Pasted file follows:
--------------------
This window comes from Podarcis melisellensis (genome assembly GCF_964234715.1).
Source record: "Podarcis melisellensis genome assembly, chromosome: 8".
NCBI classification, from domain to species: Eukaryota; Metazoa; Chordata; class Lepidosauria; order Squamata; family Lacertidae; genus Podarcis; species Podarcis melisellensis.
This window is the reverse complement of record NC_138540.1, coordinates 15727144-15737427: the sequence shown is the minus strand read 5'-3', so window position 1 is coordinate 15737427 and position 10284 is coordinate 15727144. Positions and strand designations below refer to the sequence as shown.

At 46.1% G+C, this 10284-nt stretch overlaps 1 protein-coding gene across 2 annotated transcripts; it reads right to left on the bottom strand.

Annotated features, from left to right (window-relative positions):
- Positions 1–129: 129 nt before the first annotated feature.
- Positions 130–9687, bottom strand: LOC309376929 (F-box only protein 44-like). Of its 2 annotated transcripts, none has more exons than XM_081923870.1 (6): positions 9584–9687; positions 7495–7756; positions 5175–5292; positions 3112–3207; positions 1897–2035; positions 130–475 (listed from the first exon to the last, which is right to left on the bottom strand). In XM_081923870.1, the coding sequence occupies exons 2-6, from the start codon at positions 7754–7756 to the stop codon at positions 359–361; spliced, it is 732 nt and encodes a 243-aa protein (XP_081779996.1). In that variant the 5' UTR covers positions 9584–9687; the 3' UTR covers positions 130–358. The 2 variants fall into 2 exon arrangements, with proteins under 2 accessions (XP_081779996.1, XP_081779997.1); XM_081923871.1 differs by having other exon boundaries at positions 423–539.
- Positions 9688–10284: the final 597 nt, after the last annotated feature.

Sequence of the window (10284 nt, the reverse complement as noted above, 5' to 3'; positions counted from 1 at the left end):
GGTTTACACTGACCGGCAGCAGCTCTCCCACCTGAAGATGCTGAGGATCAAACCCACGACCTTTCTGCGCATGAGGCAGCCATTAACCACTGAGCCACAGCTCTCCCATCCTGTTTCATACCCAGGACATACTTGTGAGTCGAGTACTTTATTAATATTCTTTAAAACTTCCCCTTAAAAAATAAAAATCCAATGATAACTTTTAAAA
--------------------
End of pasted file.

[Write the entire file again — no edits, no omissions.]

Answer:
This window comes from Podarcis melisellensis (genome assembly GCF_964234715.1).
Source record: "Podarcis melisellensis genome assembly, chromosome: 8".
NCBI classification, from domain to species: Eukaryota; Metazoa; Chordata; class Lepidosauria; order Squamata; family Lacertidae; genus Podarcis; species Podarcis melisellensis.
This window is the reverse complement of record NC_138540.1, coordinates 15727144-15737427: the sequence shown is the minus strand read 5'-3', so window position 1 is coordinate 15737427 and position 10284 is coordinate 15727144. Positions and strand designations below refer to the sequence as shown.

At 46.1% G+C, this 10284-nt stretch overlaps 1 protein-coding gene across 2 annotated transcripts; it reads right to left on the bottom strand.

Annotated features, from left to right (window-relative positions):
- Positions 1–129: 129 nt before the first annotated feature.
- Positions 130–9687, bottom strand: LOC309376929 (F-box only protein 44-like). Of its 2 annotated transcripts, none has more exons than XM_081923870.1 (6): positions 9584–9687; positions 7495–7756; positions 5175–5292; positions 3112–3207; positions 1897–2035; positions 130–475 (listed from the first exon to the last, which is right to left on the bottom strand). In XM_081923870.1, the coding sequence occupies exons 2-6, from the start codon at positions 7754–7756 to the stop codon at positions 359–361; spliced, it is 732 nt and encodes a 243-aa protein (XP_081779996.1). In that variant the 5' UTR covers positions 9584–9687; the 3' UTR covers positions 130–358. The 2 variants fall into 2 exon arrangements, with proteins under 2 accessions (XP_081779996.1, XP_081779997.1); XM_081923871.1 differs by having other exon boundaries at positions 423–539.
- Positions 9688–10284: the final 597 nt, after the last annotated feature.

Sequence of the window (10284 nt, the reverse complement as noted above, 5' to 3'; positions counted from 1 at the left end):
GGTTTACACTGACCGGCAGCAGCTCTCCCACCTGAAGATGCTGAGGATCAAACCCACGACCTTTCTGCGCATGAGGCAGCCATTAACCACTGAGCCACAGCTCTCCCATCCTGTTTCATACCCAGGACATACTTGTGAGTCGAGTACTTTATTAATATTCTTTAAAACTTCCCCTTAAAAAATAAAAATCCAATGATAACTTTTAAAA